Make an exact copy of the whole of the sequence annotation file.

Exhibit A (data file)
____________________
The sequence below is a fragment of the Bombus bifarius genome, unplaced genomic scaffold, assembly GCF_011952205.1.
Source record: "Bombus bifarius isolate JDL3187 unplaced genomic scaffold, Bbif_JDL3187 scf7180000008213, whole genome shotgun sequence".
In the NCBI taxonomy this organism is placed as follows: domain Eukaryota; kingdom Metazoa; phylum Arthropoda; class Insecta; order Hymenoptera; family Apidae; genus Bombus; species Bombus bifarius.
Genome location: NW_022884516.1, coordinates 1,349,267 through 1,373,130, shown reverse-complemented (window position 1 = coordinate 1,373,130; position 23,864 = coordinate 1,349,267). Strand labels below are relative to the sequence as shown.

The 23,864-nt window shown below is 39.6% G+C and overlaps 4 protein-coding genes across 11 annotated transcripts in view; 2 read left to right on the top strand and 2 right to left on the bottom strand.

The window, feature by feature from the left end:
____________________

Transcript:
The sequence below is a fragment of the Bombus bifarius genome, unplaced genomic scaffold, assembly GCF_011952205.1.
Source record: "Bombus bifarius isolate JDL3187 unplaced genomic scaffold, Bbif_JDL3187 scf7180000008213, whole genome shotgun sequence".
In the NCBI taxonomy this organism is placed as follows: domain Eukaryota; kingdom Metazoa; phylum Arthropoda; class Insecta; order Hymenoptera; family Apidae; genus Bombus; species Bombus bifarius.
Genome location: NW_022884516.1, coordinates 1,349,267 through 1,373,130, shown reverse-complemented (window position 1 = coordinate 1,373,130; position 23,864 = coordinate 1,349,267). Strand labels below are relative to the sequence as shown.

The 23,864-nt window shown below is 39.6% G+C and overlaps 4 protein-coding genes across 11 annotated transcripts in view; 2 read left to right on the top strand and 2 right to left on the bottom strand.

The window, feature by feature from the left end: